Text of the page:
Bioprospecting — collecting biological material for commercial use — can encourage conservation. But it has also been accused of being a form of intellectual piracy, with little compensation for local people.
(Photo credit: WHO/P. Virot)
Ten years after introducing a Biodiversity Act, India is yet to put it to serious use, say Shalini Bhutani and Kanchi Kohli.
7 October 2012
Source: Economic and Political Weekly
Two safeguards for communities' rights to resources can help implement the Nagoya Protocol, argues biodiversity specialist Krystyna Swiderska.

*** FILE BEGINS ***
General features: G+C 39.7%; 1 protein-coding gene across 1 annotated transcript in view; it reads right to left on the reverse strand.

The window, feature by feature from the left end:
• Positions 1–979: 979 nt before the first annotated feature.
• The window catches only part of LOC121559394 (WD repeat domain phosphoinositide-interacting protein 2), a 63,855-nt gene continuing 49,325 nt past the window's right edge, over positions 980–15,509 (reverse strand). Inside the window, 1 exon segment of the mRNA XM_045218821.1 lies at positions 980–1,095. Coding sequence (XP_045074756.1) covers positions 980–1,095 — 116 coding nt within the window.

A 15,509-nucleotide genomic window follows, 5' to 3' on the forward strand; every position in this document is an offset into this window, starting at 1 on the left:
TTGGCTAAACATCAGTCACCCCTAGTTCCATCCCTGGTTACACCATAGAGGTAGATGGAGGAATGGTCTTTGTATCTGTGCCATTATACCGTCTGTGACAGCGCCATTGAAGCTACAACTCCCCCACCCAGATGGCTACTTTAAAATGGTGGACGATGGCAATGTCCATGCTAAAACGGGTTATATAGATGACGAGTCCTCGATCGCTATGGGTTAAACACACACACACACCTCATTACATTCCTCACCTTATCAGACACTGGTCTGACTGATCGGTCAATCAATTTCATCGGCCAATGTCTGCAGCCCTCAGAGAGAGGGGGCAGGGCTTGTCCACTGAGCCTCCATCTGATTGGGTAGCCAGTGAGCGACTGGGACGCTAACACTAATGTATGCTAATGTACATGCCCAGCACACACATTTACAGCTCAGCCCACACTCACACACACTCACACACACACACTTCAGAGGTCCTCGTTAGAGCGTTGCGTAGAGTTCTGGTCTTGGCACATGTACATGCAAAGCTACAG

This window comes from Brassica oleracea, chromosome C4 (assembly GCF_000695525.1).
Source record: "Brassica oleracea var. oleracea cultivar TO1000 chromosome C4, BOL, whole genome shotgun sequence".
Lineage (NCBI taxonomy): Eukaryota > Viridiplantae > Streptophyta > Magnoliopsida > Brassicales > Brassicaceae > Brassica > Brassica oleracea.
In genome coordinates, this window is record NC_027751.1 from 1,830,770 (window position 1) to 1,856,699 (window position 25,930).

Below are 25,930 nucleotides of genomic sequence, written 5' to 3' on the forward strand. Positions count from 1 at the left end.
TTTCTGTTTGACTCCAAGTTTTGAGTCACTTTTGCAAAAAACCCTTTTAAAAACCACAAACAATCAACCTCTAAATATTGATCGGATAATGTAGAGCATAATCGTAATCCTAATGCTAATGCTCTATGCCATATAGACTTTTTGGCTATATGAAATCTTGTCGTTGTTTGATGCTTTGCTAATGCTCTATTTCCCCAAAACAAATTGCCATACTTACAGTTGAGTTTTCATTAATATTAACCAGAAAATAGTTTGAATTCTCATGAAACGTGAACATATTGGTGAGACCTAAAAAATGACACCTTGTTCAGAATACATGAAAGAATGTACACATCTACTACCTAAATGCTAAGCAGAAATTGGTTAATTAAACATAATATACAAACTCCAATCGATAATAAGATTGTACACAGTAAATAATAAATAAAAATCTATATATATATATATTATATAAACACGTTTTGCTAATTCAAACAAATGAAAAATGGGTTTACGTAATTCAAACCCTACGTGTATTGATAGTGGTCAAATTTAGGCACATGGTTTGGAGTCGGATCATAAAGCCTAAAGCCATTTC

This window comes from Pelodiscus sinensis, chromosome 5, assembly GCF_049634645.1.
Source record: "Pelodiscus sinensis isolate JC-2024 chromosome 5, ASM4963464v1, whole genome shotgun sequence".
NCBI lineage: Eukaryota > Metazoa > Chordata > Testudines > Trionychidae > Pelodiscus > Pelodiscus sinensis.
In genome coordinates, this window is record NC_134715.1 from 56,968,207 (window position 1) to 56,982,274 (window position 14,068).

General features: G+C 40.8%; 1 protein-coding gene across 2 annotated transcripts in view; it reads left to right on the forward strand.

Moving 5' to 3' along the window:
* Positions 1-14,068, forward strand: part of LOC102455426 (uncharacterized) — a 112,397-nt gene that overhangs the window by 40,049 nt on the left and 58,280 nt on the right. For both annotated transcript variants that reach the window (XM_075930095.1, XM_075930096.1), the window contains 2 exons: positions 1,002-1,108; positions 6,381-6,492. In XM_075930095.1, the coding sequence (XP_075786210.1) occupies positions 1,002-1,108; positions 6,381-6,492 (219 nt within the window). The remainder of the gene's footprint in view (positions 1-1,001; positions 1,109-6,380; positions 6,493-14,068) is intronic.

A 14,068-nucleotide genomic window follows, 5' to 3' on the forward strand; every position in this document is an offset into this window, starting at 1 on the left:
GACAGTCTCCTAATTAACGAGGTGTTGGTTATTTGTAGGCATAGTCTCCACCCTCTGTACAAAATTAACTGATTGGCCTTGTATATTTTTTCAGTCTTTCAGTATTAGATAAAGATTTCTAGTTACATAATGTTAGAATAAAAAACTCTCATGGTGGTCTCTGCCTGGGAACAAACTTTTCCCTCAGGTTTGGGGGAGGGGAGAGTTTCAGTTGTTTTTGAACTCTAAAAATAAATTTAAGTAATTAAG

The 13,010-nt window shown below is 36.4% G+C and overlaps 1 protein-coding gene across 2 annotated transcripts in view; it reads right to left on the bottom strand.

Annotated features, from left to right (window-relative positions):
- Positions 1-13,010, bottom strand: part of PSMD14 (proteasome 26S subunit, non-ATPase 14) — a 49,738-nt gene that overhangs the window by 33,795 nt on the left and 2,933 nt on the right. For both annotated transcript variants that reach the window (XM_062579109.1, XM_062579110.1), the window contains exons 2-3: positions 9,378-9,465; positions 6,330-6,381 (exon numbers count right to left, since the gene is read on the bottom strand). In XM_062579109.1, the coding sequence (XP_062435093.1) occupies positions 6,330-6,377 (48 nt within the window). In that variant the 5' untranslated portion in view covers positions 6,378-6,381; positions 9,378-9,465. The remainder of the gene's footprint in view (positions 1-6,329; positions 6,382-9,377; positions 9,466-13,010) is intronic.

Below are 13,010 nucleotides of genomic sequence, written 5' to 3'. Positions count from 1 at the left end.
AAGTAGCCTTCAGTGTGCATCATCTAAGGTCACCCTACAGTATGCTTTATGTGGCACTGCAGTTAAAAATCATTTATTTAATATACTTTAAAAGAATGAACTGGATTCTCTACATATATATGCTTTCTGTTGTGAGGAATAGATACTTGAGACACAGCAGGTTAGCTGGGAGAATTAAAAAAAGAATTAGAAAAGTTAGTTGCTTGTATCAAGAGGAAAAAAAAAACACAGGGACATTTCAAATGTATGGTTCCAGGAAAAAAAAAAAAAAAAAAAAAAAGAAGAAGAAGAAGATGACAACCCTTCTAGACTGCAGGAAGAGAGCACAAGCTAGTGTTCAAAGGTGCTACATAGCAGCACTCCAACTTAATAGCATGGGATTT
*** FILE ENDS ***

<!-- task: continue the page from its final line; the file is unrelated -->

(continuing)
What are the main issues that African nations face in forthcoming negotiations on biotechnology and biosafety?
4 June 2007
Source: The International Institute for Sustainable Development
A growing number of critics of 'bioprospecting' complain that companies often fail to adequately compensate holders of traditional knowledge, and that patents on products developed in this way are actually a form of intellectual piracy.
A biodiversity agreement among the Brazilian government, the industrial sector and the FAO aims to ease Brazil's ratification of the Nagoya Protocol.
1 April 2013
More than 140 nations have agreed the first global, legally-binding treaty to prevent man-made emissions of mercury into the environment.